Monday, February 25, 2008

The Malboro Man in McWorld

Globally, the “McWorld” has expanded outside the U.S. from 3,000 restaurants a decade ago to about 15,000 today in 117 countries as an avant-garde of the US foreign domination, causing the enormous impacts on teenage obesity, diabetes type II disease, and other cultural degradation.
Few meat-loving denizens of the McWorld know that a majority of the cattle in the US were fed with millions of dead cats, dogs, horses, and chickens purchased from the animal shelters and other sources (the FDA regulations allow it).

The following is a list of accident reports on the website of the Occupational Safety and Health Administration (OSHA).
According to the Bureau of Labor Statistics, more than 25 percent of the nation’s 150,000 meatpacking workers are injured or killed on the job each year.
It’s like an almost incarnation of what Upton Sinclair described in his novel, Jungle, that the meatpacking industry is the most dangerous work place in the United States.

You are most likely to eat shit when you enjoy a Happy Meal at McDonald’s.

Employee’s Arm amputated while cleaning meat grinder.
Legs amputated by meat blender blades
Middle finger severed by meat saw.
Finger amputated in Chitlin machine.
Arms severed by knife of meat slicing machine.
Finger amputated in sausage extruder.
Eye injured when struck by hanging hook.
Arm amputated when caught in meat tenderizer.
Cornea lacerated by bacon hook.
Finger amputated by sausage packing machine.

Employee Falls into active meat blending machine.
Committed suicide by jumping into a meat blender.
Killed when arm caught in meat grinder.
Killed when crushed by descending lid of machine.
Hospitalized for neck laceration from flying blade.
Stabs self with 8-inch butcher knife and dies.
Injures backside jumping from platform.
Burned in tallow fire.
Crushed and killed by a blender.
Killed in fall from handrail into blender.
Decapitated by chain of hide-puller machine.
Killed when head crushed in hide-fleshing machine.
Caught and killed by gut-cooker machine.
Killed by stun gun.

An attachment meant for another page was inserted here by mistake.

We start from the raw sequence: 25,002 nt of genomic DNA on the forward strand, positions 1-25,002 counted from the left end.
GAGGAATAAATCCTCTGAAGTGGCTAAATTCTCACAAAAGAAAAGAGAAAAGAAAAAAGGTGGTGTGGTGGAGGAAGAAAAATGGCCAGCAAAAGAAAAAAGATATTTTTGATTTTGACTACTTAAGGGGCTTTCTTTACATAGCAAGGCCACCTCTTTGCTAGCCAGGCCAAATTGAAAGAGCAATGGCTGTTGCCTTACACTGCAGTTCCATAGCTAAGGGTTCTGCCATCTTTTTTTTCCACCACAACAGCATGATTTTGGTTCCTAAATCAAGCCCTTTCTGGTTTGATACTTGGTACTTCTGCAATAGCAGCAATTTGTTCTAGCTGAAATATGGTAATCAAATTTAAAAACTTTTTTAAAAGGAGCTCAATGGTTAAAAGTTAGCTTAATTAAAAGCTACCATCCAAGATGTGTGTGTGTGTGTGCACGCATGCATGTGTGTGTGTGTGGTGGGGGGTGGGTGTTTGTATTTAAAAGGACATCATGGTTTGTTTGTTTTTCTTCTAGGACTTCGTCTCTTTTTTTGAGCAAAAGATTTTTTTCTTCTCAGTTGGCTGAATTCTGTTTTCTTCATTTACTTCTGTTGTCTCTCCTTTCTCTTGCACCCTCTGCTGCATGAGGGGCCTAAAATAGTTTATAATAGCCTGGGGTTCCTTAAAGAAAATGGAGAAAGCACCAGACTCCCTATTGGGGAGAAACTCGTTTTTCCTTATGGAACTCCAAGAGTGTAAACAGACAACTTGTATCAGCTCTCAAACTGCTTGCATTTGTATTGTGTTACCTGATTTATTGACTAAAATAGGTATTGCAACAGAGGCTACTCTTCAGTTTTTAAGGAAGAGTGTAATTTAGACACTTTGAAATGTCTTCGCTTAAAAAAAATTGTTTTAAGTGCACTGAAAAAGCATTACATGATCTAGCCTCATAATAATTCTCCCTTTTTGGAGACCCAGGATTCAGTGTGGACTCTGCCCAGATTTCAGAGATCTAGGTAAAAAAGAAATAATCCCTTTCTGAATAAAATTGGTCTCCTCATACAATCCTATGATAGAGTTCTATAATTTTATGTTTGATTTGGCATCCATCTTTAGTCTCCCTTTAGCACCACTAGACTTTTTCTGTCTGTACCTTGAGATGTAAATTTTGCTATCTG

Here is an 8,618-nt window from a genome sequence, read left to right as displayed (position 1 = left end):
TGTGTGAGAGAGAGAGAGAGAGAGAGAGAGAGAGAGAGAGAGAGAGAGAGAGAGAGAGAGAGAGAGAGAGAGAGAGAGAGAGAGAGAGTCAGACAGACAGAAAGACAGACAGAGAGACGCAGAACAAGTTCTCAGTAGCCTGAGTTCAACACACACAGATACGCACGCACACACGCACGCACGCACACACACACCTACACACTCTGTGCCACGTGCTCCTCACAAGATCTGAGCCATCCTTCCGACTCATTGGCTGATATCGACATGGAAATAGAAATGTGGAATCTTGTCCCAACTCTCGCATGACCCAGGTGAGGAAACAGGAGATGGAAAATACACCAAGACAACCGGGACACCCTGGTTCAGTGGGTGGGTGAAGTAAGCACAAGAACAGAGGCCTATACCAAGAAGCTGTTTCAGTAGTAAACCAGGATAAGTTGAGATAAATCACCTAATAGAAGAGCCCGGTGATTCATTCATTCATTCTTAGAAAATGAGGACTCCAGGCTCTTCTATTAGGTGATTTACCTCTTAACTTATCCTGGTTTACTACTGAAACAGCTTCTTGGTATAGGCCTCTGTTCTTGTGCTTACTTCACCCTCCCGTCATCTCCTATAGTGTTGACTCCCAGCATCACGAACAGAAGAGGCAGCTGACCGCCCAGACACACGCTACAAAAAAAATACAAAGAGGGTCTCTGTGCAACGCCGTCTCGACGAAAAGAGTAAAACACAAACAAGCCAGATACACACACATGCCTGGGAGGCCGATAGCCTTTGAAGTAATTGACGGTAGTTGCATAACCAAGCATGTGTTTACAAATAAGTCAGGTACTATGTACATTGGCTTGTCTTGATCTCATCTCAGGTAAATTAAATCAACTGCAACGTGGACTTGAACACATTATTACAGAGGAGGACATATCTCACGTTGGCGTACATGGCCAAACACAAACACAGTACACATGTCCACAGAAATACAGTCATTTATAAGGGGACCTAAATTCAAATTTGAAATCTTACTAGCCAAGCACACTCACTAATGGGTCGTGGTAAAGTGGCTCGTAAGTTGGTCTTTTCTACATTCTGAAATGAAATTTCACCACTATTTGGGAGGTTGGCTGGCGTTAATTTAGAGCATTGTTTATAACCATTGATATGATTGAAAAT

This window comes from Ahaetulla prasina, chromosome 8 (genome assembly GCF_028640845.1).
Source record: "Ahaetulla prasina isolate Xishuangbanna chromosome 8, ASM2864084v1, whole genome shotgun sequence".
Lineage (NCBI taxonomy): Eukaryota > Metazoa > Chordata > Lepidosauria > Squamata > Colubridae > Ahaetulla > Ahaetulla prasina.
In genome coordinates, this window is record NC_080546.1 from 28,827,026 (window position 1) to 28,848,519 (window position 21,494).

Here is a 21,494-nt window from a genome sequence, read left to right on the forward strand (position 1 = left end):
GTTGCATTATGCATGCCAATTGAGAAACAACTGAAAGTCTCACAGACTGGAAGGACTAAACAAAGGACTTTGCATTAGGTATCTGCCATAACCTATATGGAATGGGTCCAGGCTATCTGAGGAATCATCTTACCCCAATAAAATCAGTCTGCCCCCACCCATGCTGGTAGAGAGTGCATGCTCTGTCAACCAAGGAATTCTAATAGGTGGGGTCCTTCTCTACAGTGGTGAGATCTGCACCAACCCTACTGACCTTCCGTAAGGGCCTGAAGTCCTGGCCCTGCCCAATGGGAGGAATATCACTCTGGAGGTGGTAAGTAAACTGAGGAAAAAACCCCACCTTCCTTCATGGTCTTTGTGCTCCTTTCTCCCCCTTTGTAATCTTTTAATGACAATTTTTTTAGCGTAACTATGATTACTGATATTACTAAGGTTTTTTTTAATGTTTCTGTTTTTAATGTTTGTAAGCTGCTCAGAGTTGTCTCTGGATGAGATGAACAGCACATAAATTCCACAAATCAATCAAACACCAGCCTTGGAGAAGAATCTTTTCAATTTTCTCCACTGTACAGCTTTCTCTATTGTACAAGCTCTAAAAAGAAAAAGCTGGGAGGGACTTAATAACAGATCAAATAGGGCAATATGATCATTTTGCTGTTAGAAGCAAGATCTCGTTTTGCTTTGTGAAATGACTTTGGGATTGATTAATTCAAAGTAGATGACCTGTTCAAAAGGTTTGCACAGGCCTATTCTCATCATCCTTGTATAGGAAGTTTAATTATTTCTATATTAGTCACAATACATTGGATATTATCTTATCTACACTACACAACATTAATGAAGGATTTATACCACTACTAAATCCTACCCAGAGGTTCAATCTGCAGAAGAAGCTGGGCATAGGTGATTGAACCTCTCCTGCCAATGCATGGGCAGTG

Killed when he stabs his heart while boning a hog.
The Marlboro Man: a Merchant of Death
July 28, 2001

“The premature death by tobacco smoking has the positive effects on the countries where we make, sell, and export cigarettes.” Philip Morris Cos.

In the corporate culture, the profit motive easily overrides any other factors, like moral or social responsibility as the corporate citizen, in the process of business activities, and there is no exception for Philip Morris, giant tobacco company that boasts with the profit of $8.5 billion annually.
According to Wall Street Journal, the company told Czech government that smoking is good for the country, because in 1999 Czech government has saved about $30 million on health care, housing, and pensions due to the early deaths of many smokers in the country.

A few years ago, the company commissioned the study by research company Arthur D Little International, in which concluded that the budgetary benefits to the Czech government from duties and taxes paid by smokers, importers and cigarette companies outweighed the costs of health care significantly, in addition to the positive effects of premature deaths by smokers—savings on hospital care, housing and pension for the elderly.
The company said that the government gained over $146 million from the tobacco industry in 1999.
In another words, they said that smoking brings good things to the government ledger, an increase in revenue and a decrease in spending, the win-win situation.